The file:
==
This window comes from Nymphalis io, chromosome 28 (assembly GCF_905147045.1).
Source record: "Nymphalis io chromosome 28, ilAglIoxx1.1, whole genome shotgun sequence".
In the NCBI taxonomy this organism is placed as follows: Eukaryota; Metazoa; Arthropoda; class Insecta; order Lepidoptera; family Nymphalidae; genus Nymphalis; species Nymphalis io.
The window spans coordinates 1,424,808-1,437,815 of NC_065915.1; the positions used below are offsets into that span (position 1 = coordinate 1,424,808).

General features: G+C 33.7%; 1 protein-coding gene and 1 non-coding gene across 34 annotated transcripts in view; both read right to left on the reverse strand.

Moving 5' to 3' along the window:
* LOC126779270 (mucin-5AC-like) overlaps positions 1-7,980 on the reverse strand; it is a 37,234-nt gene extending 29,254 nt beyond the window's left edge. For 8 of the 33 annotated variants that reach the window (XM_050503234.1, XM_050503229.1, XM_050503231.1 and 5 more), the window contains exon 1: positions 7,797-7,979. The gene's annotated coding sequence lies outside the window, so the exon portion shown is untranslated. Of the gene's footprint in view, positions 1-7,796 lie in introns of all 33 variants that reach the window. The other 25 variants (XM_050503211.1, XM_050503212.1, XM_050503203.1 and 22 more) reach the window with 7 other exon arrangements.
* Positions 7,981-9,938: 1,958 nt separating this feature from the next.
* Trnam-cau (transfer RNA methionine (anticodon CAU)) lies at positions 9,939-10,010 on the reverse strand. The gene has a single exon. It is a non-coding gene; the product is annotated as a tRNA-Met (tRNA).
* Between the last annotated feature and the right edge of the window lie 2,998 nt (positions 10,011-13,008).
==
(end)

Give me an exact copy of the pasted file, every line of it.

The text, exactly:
This window comes from Nymphalis io, chromosome 28 (assembly GCF_905147045.1).
Source record: "Nymphalis io chromosome 28, ilAglIoxx1.1, whole genome shotgun sequence".
In the NCBI taxonomy this organism is placed as follows: Eukaryota; Metazoa; Arthropoda; class Insecta; order Lepidoptera; family Nymphalidae; genus Nymphalis; species Nymphalis io.
The window spans coordinates 1,424,808-1,437,815 of NC_065915.1; the positions used below are offsets into that span (position 1 = coordinate 1,424,808).

General features: G+C 33.7%; 1 protein-coding gene and 1 non-coding gene across 34 annotated transcripts in view; both read right to left on the reverse strand.

Moving 5' to 3' along the window:
* LOC126779270 (mucin-5AC-like) overlaps positions 1-7,980 on the reverse strand; it is a 37,234-nt gene extending 29,254 nt beyond the window's left edge. For 8 of the 33 annotated variants that reach the window (XM_050503234.1, XM_050503229.1, XM_050503231.1 and 5 more), the window contains exon 1: positions 7,797-7,979. The gene's annotated coding sequence lies outside the window, so the exon portion shown is untranslated. Of the gene's footprint in view, positions 1-7,796 lie in introns of all 33 variants that reach the window. The other 25 variants (XM_050503211.1, XM_050503212.1, XM_050503203.1 and 22 more) reach the window with 7 other exon arrangements.
* Positions 7,981-9,938: 1,958 nt separating this feature from the next.
* Trnam-cau (transfer RNA methionine (anticodon CAU)) lies at positions 9,939-10,010 on the reverse strand. The gene has a single exon. It is a non-coding gene; the product is annotated as a tRNA-Met (tRNA).
* Between the last annotated feature and the right edge of the window lie 2,998 nt (positions 10,011-13,008).